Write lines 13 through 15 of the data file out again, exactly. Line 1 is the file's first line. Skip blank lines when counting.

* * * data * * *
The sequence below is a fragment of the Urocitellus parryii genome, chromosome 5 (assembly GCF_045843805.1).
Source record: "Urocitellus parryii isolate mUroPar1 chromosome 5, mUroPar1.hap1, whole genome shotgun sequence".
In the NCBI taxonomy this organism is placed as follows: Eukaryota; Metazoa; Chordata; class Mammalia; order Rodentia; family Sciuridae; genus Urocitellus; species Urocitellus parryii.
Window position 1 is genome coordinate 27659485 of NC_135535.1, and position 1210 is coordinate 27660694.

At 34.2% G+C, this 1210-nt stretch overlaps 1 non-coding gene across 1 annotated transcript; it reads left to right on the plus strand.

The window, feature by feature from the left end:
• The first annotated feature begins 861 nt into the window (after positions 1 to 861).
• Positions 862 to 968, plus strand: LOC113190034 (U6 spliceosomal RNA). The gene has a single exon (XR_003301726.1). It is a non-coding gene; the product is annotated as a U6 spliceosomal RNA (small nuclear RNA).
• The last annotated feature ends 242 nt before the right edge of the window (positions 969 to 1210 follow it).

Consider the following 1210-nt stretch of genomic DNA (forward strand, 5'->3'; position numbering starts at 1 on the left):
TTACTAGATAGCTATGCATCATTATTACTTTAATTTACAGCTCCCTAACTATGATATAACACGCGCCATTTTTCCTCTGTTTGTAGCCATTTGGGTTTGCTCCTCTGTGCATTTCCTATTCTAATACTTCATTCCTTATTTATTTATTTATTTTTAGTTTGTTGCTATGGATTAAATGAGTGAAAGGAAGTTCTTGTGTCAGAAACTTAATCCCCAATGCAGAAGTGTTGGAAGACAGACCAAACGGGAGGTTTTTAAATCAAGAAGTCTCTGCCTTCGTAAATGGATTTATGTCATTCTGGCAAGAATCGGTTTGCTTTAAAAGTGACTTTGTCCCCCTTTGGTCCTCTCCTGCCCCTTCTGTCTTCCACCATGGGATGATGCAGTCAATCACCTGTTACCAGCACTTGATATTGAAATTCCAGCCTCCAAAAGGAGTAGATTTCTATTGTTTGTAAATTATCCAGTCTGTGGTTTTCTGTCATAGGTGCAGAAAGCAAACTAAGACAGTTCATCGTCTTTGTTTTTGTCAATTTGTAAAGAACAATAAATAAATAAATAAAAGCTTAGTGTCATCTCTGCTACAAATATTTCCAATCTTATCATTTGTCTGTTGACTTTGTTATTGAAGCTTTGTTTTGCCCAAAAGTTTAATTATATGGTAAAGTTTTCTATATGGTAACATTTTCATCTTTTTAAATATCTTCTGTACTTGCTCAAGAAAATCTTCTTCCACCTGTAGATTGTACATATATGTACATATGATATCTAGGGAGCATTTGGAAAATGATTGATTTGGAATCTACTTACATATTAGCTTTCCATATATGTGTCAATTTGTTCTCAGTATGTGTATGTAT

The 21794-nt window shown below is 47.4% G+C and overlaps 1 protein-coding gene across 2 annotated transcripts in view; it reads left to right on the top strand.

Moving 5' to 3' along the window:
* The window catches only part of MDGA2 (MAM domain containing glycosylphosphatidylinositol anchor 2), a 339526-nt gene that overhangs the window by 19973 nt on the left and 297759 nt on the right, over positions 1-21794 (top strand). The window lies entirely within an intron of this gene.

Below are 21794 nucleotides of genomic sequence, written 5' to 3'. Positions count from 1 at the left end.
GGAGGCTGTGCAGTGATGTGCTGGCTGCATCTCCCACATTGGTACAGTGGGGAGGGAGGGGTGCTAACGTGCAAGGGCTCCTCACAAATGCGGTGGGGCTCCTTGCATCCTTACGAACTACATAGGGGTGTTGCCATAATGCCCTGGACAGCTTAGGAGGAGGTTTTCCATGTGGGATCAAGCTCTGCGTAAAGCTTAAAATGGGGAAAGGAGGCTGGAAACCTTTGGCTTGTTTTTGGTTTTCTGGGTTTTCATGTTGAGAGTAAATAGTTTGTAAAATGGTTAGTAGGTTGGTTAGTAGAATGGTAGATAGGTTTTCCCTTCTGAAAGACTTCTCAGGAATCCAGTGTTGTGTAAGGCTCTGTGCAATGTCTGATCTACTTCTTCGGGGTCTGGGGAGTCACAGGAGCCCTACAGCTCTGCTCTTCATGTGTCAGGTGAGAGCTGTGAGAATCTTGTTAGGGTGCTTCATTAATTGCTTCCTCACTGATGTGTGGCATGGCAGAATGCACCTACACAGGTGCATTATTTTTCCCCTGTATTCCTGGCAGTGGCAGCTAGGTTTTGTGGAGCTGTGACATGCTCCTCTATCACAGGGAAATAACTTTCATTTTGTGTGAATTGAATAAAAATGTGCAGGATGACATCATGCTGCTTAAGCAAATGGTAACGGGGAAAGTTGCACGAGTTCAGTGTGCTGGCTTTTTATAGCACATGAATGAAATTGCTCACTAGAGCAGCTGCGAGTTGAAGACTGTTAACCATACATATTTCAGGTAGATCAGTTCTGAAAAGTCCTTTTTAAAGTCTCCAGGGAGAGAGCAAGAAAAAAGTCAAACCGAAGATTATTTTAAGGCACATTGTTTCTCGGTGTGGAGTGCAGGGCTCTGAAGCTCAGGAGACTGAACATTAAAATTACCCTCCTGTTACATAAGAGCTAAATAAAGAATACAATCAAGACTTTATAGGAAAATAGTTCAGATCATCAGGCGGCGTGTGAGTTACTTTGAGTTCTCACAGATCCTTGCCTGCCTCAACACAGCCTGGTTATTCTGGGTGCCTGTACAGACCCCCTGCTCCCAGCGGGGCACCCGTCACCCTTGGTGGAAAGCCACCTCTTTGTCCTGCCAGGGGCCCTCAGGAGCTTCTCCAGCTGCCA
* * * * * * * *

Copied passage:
Moving 5' to 3' along the window:
* The window catches only part of MDGA2 (MAM domain containing glycosylphosphatidylinositol anchor 2), a 339526-nt gene that overhangs the window by 19973 nt on the left and 297759 nt on the right, over positions 1-21794 (top strand). The window lies entirely within an intron of this gene.

Below are 21794 nucleotides of genomic sequence, written 5' to 3'. Positions count from 1 at the left end.